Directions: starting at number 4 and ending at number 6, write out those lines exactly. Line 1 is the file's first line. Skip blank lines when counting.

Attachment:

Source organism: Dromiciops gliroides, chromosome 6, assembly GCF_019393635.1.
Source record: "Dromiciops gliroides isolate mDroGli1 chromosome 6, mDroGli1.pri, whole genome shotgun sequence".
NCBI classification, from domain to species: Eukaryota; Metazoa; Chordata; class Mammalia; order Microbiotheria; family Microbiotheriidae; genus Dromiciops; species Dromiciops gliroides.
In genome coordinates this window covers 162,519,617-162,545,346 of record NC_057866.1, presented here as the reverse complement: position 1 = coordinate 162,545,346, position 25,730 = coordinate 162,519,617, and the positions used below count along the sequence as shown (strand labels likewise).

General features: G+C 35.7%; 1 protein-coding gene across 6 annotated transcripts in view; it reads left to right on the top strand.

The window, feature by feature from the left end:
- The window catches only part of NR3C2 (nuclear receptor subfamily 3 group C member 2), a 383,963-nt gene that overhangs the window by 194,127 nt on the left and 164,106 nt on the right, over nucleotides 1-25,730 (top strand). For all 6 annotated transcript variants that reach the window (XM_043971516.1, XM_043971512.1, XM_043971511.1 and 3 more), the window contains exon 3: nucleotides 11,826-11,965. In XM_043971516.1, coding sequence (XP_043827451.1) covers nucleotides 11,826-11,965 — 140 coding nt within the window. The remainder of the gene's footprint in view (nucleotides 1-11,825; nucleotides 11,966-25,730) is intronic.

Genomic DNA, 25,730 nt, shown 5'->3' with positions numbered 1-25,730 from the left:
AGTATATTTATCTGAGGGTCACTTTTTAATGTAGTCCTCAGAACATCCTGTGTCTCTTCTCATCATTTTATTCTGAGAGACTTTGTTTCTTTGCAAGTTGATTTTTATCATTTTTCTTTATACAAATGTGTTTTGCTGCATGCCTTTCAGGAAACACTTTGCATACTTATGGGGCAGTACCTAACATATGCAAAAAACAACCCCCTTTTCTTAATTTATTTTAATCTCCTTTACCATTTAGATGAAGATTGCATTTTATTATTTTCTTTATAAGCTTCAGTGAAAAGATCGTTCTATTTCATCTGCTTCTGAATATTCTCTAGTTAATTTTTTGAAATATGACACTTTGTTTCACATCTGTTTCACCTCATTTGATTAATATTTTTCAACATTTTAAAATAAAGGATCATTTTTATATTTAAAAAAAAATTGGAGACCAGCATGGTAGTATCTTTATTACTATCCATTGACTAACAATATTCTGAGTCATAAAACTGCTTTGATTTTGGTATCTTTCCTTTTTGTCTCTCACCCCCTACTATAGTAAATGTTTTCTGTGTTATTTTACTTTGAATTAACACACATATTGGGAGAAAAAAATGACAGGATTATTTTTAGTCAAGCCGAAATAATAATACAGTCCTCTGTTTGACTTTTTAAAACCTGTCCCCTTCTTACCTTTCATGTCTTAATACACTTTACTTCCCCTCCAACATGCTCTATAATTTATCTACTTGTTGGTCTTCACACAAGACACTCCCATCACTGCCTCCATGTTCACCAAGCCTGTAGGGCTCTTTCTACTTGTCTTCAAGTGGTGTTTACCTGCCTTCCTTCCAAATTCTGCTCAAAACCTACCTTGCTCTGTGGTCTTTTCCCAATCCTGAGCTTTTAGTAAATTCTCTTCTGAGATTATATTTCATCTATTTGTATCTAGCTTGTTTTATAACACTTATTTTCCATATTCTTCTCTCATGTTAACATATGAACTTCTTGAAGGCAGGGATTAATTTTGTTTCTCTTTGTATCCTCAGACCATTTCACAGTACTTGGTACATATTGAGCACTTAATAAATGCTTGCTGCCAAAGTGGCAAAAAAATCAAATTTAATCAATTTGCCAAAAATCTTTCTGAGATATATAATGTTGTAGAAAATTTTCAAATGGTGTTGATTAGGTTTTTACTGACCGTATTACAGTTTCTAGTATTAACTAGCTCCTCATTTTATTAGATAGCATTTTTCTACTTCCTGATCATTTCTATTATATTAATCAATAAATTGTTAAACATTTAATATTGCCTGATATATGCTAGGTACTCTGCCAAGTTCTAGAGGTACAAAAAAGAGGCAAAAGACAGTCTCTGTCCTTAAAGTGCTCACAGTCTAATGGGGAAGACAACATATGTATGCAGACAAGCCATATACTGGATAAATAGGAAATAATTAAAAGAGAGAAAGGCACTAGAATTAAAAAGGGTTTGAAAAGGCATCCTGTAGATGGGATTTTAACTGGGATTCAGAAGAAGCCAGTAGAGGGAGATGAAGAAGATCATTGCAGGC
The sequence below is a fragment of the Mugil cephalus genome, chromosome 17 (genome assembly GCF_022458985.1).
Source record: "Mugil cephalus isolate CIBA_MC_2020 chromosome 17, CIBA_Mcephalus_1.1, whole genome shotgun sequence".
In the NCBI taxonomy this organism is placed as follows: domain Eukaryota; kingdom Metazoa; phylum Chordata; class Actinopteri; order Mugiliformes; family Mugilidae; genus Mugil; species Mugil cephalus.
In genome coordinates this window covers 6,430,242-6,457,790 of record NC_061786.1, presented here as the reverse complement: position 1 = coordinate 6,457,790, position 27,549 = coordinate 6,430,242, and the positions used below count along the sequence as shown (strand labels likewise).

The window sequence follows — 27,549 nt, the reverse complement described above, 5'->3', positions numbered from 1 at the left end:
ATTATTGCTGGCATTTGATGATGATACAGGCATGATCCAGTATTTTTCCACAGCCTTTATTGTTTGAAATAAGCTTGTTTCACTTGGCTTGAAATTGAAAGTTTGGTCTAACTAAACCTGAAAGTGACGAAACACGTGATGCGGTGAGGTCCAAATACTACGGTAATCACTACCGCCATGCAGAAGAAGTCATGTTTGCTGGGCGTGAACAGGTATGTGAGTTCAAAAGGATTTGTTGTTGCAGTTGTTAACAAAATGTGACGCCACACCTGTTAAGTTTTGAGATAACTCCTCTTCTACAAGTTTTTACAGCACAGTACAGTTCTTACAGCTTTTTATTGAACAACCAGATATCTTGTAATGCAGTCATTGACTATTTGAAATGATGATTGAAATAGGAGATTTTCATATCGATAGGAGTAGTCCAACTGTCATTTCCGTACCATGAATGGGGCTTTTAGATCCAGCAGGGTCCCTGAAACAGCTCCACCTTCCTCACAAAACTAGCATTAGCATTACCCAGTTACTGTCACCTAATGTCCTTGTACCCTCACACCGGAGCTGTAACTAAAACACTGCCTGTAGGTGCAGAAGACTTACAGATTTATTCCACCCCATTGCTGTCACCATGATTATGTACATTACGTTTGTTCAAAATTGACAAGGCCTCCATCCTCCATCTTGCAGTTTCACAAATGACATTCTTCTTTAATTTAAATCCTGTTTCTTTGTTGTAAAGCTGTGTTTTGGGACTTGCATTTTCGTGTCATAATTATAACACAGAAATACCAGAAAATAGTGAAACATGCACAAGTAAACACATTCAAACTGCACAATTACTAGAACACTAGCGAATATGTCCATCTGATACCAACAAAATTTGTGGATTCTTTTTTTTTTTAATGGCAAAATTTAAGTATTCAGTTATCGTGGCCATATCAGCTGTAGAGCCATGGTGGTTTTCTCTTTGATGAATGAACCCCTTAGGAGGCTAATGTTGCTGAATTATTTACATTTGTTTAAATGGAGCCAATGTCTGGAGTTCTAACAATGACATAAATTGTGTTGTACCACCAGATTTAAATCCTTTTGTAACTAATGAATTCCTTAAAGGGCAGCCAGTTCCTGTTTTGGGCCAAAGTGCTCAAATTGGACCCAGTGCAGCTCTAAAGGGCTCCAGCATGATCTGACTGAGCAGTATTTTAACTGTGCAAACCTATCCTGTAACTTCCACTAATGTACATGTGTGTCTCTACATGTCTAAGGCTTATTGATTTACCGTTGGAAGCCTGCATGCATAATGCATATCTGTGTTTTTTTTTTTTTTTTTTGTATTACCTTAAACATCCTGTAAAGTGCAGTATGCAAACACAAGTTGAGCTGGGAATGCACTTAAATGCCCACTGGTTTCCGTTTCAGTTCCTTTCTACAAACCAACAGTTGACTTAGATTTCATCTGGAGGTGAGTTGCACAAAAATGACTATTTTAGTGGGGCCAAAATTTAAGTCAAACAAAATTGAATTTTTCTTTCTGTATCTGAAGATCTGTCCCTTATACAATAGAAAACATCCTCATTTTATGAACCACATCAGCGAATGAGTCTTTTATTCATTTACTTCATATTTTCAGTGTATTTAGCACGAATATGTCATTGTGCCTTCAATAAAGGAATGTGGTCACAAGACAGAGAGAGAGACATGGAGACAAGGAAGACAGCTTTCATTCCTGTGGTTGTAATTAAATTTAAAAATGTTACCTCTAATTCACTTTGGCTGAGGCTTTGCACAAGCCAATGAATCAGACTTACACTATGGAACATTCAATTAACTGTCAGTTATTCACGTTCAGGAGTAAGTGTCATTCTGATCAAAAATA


In genome coordinates this window covers 162,519,617-162,545,346 of record NC_057866.1, presented here as the reverse complement: position 1 = coordinate 162,545,346, position 25,730 = coordinate 162,519,617, and the positions used below count along the sequence as shown (strand labels likewise).

General features: G+C 35.7%; 1 protein-coding gene across 6 annotated transcripts in view; it reads left to right on the top strand.

The window, feature by feature from the left end: